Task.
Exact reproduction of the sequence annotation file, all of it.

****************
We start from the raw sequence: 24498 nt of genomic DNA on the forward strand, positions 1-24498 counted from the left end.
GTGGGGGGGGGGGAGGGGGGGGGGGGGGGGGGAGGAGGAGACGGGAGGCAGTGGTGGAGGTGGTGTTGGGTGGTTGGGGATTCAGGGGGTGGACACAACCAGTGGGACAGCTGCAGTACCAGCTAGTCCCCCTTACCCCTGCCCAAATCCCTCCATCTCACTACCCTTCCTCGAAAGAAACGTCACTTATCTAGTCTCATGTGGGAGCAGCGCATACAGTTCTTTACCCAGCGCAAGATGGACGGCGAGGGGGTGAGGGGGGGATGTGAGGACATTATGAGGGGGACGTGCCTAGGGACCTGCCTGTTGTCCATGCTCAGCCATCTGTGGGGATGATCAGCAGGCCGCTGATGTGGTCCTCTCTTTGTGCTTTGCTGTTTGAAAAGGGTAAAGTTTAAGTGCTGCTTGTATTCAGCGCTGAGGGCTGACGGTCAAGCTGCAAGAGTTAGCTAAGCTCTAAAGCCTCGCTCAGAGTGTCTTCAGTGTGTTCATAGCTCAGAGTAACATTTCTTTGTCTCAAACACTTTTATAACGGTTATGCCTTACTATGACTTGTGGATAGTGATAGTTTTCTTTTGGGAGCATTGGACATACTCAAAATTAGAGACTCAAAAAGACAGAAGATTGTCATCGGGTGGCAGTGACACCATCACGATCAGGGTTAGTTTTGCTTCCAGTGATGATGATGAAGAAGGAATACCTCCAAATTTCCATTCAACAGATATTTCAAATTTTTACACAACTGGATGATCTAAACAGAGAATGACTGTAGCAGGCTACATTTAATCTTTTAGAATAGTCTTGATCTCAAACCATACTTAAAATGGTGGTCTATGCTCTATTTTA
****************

We start from the raw sequence: 24498 nt of genomic DNA on the forward strand, positions 1-24498 counted from the left end.
GTGGGGGGGGGGGAGGGGGGGGGGGGGGGGGGAGGAGGAGACGGGAGGCAGTGGTGGAGGTGGTGTTGGGTGGTTGGGGATTCAGGGGGTGGACACAACCAGTGGGACAGCTGCAGTACCAGCTAGTCCCCCTTACCCCTGCCCAAATCCCTCCATCTCACTACCCTTCCTCGAAAGAAACGTCACTTATCTAGTCTCATGTGGGAGCAGCGCATACAGTTCTTTACCCAGCGCAAGATGGACGGCGAGGGGGTGAGGGGGGGATGTGAGGACATTATGAGGGGGACGTGCCTAGGGACCTGCCTGTTGTCCATGCTCAGCCATCTGTGGGGATGATCAGCAGGCCGCTGATGTGGTCCTCTCTTTGTGCTTTGCTGTTTGAAAAGGGTAAAGTTTAAGTGCTGCTTGTATTCAGCGCTGAGGGCTGACGGTCAAGCTGCAAGAGTTAGCTAAGCTCTAAAGCCTCGCTCAGAGTGTCTTCAGTGTGTTCATAGCTCAGAGTAACATTTCTTTGTCTCAAACACTTTTATAACGGTTATGCCTTACTATGACTTGTGGATAGTGATAGTTTTCTTTTGGGAGCATTGGACATACTCAAAATTAGAGACTCAAAAAGACAGAAGATTGTCATCGGGTGGCAGTGACACCATCACGATCAGGGTTAGTTTTGCTTCCAGTGATGATGATGAAGAAGGAATACCTCCAAATTTCCATTCAACAGATATTTCAAATTTTTACACAACTGGATGATCTAAACAGAGAATGACTGTAGCAGGCTACATTTAATCTTTTAGAATAGTCTTGATCTCAAACCATACTTAAAATGGTGGTCTATGCTCTATTTTA